relative-humidity

Relative Humidity: What Every Homeowner Should Know

Relative humidity is an important factor of the indoor air quality in your home. As such, it’s wise for homeowners to educate themselves about what relative humidity is, as well as how they can control it in order to protect their homes and family members.

As weather changes and temperatures move up and down the thermometer, relative humidity changes, as well. Homeowners should learn about how the humidity in their homes impacts air quality, wellbeing, and building structures. Excess moisture can damage the structural integrity of a house, plus lead to mold, mildew, and a wide variety of ailments for anybody living within. By controlling our indoor humidity, homeowners have the ability to prevent all sorts of problems.

What Makes Healthy Indoor Air?

Considering we spend the vast majority of our time inside, the indoor air quality of your home or office is so crucial that the EPA considers it a substantial environmental threat. In order for air inside a structure to be considered healthy, it should be:

  • Free of toxins
  • Fresh & well-ventilated
  • Less than 50% RH

In order to have fresh air, buildings must be well-ventilated to flush out pollution and airborne particulates. An air purifier is a great way to instantly improve the indoor air quality of your home. Outdoor air should flow in and out of a building, and allergens and harmful airborne particles should be kept at an absolute minimum.

What is Relative Humidity?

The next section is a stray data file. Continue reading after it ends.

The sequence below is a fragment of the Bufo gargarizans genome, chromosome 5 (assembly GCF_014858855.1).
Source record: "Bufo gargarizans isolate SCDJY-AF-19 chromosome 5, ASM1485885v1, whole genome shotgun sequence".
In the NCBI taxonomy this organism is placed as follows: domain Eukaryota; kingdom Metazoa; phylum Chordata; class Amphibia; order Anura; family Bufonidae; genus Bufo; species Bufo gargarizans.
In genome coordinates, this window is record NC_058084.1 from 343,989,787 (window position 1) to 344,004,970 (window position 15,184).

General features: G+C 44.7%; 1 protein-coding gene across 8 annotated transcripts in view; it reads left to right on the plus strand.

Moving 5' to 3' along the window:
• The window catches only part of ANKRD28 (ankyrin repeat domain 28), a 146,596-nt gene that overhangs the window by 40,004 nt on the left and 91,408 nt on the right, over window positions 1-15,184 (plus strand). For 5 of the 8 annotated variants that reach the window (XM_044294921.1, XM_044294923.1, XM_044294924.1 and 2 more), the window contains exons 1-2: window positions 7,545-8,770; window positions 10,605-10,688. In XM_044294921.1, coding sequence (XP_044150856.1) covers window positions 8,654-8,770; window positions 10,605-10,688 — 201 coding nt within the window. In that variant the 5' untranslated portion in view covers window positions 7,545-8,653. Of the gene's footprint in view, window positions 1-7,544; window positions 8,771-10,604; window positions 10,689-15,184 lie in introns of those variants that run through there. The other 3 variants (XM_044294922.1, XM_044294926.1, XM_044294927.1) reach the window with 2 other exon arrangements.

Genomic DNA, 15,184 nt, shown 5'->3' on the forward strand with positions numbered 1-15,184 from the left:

Relative humidity is a measurement of water vapor being held at a specific temperature compared to the amount it could hold. This calculation is usually expressed as a percentage. As temperatures rise and fall, the capacity of the air to hold the H₂O is impacted. The warmer the temps are, the more moisture the atmosphere can contain. When air cools down naturally, its moisture-holding abilities are diminished.

Once this happens, there are many variables that may affect an individual’s comfort level, such as their health, clothing, or physical activity at the time. Of course, everyone has their own personal preferences, but for the most part, humans are typically most comfortable when relative humidity stays between 20% and 60%.

While this may be the broad comfort range for your average person, however, it is not recommended to allow the relative humidity levels to rise above 50% inside your home.




What is the Ideal Humidity Levels For Homes?

Between 30-50%. To prevent mold growth, the EPA recommends keeping “indoor humidity below 60 percent (ideally between 30 and 50 percent) relative humidity.”

Depending on whether you’re using a heater or air conditioner to help control the temperature, homeowners may change the humidity levels in their home to make the air feel more comfortable.

Confused? The Paper Towel Metaphor.

If the concept of relative humidity seems confusing, you’re not alone. It may help to think of a concrete example such as a paper towel.

Have you tried to mop up a spill with a paper towel? After the towel is saturated, it can’t hold any more liquid. This would be considered 100% capacity; whereas if the sheet could still absorb a bit more, it would be a lesser percentage, such as 70%. Air’s capacity to hold moisture is similar to the paper towel’s; when it can hold no more, it has reached 100%, and this is known as its dew point.

How Can Excessive Humidity Affect Your Home?

You can use your senses to determine if your home has a problem with excess humidity. Unless you live in a dry desert, chances are you’ve noticed a few of these red flags:

  • Mold growth.
  • Warped boards or wood floors.
  • Musty smell, especially in crawl spaces, attics, and basements.
  • Bubbling or peeling paint.
  • Wallpaper peeling away from walls.
  • Stickiness on surfaces.
  • Condensation on windows or other areas.
  • Water stains on ceilings or walls.
  • Sneezing and other allergic reactions to inhaling dust mites.